Everybody, including you, knows that one person on campus. The person that tells jokes that are over the line, is a little too touchy feeling, compliments things that you’d rather they didn’t notice, makes you squirm when you see them walking down the same sidewalk. To them, it may be normal behavior but it makes you uncomfortable. For you, it’s not a joke or just being friendly — it’s harassment.
Yet when students were approached at random what they thought of how the school handles incidents of sexual harassment, many students were unable to answer.
“I don’t really know much about how the school handles sexual harassment here,” said Sara Kalet-Schwartz ‘21.
“I’m not really familiar with it but I think there’s always room for improvement, I guess,” said Kayla Niemasz ‘20.
“I’m not very familiar with the way they handle anything, so I don’t think I could answer that,” said Elijah Ackerman ‘18. A group of students huddled around a table echoed the same sentiment saying, “We don’t know anything. We don’t know enough about that to answer.”
Only one student, Alexis Pellechio ‘18, was able to give a more holistic answer: “I have heard many students state that they wish the school would take a hard stance against sexual harassment on campus and work for the victim. I have heard of many instances where victims were made responsible for their own comfort and safety on campus, while perpetrators were allowed to continue with their normal lives on campus, even if it meant they continued to harass other students.”
When the statistics from the National Sexual Violence Research Center say that one in five women and one in 16 men are sexually assaulted while in college, it is disconcerting that students aren’t more aware of how cases of sexual harassment or assault are handled by their own administration.
According to an interview from last semester with Lee Kolbe, the Director of Title IX initiatives, sexual harassment is difficult to define, and pursue. If an incident is “persistent or pervasive” it can be pushed for further investigation and possibly a trial, said Kolbe. However, “a one-off incident, if it’s not severe, would not rise to the level of harassment under Title IX.”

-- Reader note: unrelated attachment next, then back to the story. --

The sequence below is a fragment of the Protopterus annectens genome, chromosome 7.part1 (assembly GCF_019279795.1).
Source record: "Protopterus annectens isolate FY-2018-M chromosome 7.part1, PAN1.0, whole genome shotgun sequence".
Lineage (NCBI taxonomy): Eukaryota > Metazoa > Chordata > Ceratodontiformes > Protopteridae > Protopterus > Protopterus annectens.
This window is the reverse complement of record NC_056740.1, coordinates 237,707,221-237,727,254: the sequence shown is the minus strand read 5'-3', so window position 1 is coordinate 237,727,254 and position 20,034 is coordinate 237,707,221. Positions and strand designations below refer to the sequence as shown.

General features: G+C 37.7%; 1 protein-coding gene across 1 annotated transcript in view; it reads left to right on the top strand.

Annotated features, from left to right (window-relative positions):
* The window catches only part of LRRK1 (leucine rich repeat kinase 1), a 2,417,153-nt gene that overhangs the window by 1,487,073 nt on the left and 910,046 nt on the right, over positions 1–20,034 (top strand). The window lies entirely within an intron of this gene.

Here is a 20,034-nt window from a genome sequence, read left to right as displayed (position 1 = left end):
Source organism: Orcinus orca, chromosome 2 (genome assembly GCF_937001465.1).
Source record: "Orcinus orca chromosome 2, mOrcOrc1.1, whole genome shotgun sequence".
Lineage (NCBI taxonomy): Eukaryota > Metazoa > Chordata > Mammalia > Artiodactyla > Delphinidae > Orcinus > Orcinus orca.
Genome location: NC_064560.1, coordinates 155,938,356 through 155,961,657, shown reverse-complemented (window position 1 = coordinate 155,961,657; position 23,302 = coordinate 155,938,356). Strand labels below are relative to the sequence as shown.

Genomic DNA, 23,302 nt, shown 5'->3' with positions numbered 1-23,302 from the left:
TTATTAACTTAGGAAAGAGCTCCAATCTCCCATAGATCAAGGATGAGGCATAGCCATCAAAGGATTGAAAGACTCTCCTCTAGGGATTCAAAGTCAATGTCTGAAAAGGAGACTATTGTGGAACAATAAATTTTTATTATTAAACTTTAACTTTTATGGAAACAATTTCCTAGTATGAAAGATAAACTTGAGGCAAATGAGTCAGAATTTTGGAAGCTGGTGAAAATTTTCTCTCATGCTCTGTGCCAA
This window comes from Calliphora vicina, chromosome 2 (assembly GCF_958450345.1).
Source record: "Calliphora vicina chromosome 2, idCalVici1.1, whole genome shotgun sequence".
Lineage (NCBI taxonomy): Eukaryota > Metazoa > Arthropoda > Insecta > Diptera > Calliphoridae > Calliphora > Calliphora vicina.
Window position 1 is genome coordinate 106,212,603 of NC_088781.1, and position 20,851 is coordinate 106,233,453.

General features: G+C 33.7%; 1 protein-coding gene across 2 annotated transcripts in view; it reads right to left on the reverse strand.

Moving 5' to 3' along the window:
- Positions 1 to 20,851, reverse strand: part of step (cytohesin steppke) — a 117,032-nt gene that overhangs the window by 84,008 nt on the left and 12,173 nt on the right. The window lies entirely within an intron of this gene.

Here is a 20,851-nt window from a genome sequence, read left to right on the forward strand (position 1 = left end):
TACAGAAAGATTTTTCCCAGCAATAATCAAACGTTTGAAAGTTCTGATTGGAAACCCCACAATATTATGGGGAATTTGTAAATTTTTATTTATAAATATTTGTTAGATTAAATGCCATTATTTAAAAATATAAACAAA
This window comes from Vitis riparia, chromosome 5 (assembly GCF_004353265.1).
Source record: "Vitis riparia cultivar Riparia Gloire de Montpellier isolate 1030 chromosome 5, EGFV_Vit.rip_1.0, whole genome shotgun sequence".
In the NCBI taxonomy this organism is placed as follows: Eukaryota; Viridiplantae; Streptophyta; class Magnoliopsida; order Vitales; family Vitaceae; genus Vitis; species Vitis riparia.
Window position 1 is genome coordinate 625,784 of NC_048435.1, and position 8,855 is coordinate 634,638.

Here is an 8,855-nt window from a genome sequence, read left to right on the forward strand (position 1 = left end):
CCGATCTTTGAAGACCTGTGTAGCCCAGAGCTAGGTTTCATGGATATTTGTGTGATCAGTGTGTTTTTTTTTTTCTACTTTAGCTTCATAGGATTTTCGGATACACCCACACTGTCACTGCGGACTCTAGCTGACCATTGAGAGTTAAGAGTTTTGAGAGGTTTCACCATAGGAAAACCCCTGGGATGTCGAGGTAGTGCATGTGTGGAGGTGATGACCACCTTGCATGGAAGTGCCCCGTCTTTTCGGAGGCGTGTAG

Muhlenberg’s website features a Sexual Misconduct Form where incidents can be reported online. It also urges students that, in an emergency, they should not complete an online report but rather immediately contact Campus Safety, the Dean of Students or the Director of Title IX.
According to the Policy Statement on Discriminatory Harassment, “the College expressly prohibits any form of unlawful harassment of its employees or students” and that “sexual and other forms of discriminatory harassment are unacceptable conduct and will not be tolerated by the College.”
While there is a formal process, the issue is that it is not well understood or nuanced enough. While the official policy says any conduct that is deemed harassment will not be tolerated, Kolbe says not severe, one-off incidents — whether or not they fit the definition of harassment — are not labeled harassment and, thus, formal action cannot be taken. This gray area is the issue.
Without a universal system for understanding what to do in these situations and how to address a person who, given the benefit of the doubt, doesn’t understand what they’re doing wrong, real action is difficult to take. Campuses are where these conversations should be happening, while soon-to-be-adults are learning how to behave in society.
Sexual harassment, as unfortunately common as it is, is a topic that is difficult for many people to discuss. It makes people uncomfortable, but remaining ignorant or looking at the issue through rose-colored glasses will not bring about change.
Now, a bill in the Pennsylvania House of Representatives looks to amend the Uniform Crime Reporting Act by requiring colleges to not only educate the community about the risks of sexual assault but also to submit annual reports on sexual assault on campus. If passed, the act could transform crime statistics for colleges, which currently do not have to include sexual harassment or assault as part of their reporting, which could significantly impact how they are perceived by prospective students.
For current students, it may offer peace of mind that their voices are heard.
When asked whether or not they would feel comfortable reporting a sexual harassment or assault incident to the college’s administration, there were mixed responses. Some said yes, others said it depends on the circumstances, others, like Kalet-Schwartz and Niemasz said no outright.
Pellechio agreed with the two women. “Personally, I would not feel comfortable because I am unsure of how well the case would be handled. If the school were to instill confidence in me that they can effectively manage a case of sexual harassment, I may be more inclined to report it.”
Concern over how these incidents are handled is warranted. A student, who asked that their name not be used, expressed concerns that arose during a study abroad pre-departure meeting. According to the student, when covering issues of safety abroad, the topic of sexual harassment and/or rape came up and the response from those running the meeting was essentially to not report because it would inconvenience their travelling or education abroad. It left the student unable to trust the department as well as unsure of who to contact if something were to happen.
The Office of Global Education and Study Abroad could not be reached for a comment before publication.
When asked how they would define sexual harassment, all of the students polled unanimously agreed that it involved consent, or lack thereof. But consent is not always required for conversations and interactions, and the divergence into the gray area covered above is the problem.